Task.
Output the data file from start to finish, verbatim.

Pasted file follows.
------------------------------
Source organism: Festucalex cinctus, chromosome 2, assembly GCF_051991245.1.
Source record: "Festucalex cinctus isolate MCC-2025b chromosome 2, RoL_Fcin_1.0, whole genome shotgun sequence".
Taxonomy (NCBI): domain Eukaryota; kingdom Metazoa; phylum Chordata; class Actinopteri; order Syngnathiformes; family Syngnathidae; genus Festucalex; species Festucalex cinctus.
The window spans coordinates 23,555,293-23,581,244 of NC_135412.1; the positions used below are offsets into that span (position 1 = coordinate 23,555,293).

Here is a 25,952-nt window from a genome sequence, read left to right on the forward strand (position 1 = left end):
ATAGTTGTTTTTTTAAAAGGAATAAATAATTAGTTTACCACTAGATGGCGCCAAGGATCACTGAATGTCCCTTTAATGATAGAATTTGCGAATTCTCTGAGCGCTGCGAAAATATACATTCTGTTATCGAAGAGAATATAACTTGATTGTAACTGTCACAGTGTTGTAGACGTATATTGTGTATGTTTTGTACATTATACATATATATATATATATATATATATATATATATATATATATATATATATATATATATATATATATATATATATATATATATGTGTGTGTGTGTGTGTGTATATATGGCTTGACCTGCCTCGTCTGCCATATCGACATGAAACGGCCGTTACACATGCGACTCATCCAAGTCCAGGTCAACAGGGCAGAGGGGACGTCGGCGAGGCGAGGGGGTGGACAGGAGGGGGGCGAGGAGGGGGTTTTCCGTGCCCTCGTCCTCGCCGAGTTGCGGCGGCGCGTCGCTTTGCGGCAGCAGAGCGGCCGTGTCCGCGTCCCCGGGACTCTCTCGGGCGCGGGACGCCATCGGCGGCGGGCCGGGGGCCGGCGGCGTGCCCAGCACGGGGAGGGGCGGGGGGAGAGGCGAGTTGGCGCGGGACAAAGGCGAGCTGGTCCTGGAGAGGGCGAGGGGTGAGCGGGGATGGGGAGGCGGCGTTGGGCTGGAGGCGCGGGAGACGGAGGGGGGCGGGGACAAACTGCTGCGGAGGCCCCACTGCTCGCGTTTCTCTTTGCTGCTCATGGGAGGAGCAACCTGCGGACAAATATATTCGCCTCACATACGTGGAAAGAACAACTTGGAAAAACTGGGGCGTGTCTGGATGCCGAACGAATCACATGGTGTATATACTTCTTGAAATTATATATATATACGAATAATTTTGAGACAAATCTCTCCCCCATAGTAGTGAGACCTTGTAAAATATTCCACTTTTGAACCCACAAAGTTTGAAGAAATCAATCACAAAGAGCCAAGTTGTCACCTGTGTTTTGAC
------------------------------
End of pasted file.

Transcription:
Source organism: Festucalex cinctus, chromosome 2, assembly GCF_051991245.1.
Source record: "Festucalex cinctus isolate MCC-2025b chromosome 2, RoL_Fcin_1.0, whole genome shotgun sequence".
Taxonomy (NCBI): domain Eukaryota; kingdom Metazoa; phylum Chordata; class Actinopteri; order Syngnathiformes; family Syngnathidae; genus Festucalex; species Festucalex cinctus.
The window spans coordinates 23,555,293-23,581,244 of NC_135412.1; the positions used below are offsets into that span (position 1 = coordinate 23,555,293).

Here is a 25,952-nt window from a genome sequence, read left to right on the forward strand (position 1 = left end):
ATAGTTGTTTTTTTAAAAGGAATAAATAATTAGTTTACCACTAGATGGCGCCAAGGATCACTGAATGTCCCTTTAATGATAGAATTTGCGAATTCTCTGAGCGCTGCGAAAATATACATTCTGTTATCGAAGAGAATATAACTTGATTGTAACTGTCACAGTGTTGTAGACGTATATTGTGTATGTTTTGTACATTATACATATATATATATATATATATATATATATATATATATATATATATATATATATATATATATATATATATATATATATATATGTGTGTGTGTGTGTGTGTATATATGGCTTGACCTGCCTCGTCTGCCATATCGACATGAAACGGCCGTTACACATGCGACTCATCCAAGTCCAGGTCAACAGGGCAGAGGGGACGTCGGCGAGGCGAGGGGGTGGACAGGAGGGGGGCGAGGAGGGGGTTTTCCGTGCCCTCGTCCTCGCCGAGTTGCGGCGGCGCGTCGCTTTGCGGCAGCAGAGCGGCCGTGTCCGCGTCCCCGGGACTCTCTCGGGCGCGGGACGCCATCGGCGGCGGGCCGGGGGCCGGCGGCGTGCCCAGCACGGGGAGGGGCGGGGGGAGAGGCGAGTTGGCGCGGGACAAAGGCGAGCTGGTCCTGGAGAGGGCGAGGGGTGAGCGGGGATGGGGAGGCGGCGTTGGGCTGGAGGCGCGGGAGACGGAGGGGGGCGGGGACAAACTGCTGCGGAGGCCCCACTGCTCGCGTTTCTCTTTGCTGCTCATGGGAGGAGCAACCTGCGGACAAATATATTCGCCTCACATACGTGGAAAGAACAACTTGGAAAAACTGGGGCGTGTCTGGATGCCGAACGAATCACATGGTGTATATACTTCTTGAAATTATATATATATACGAATAATTTTGAGACAAATCTCTCCCCCATAGTAGTGAGACCTTGTAAAATATTCCACTTTTGAACCCACAAAGTTTGAAGAAATCAATCACAAAGAGCCAAGTTGTCACCTGTGTTTTGAC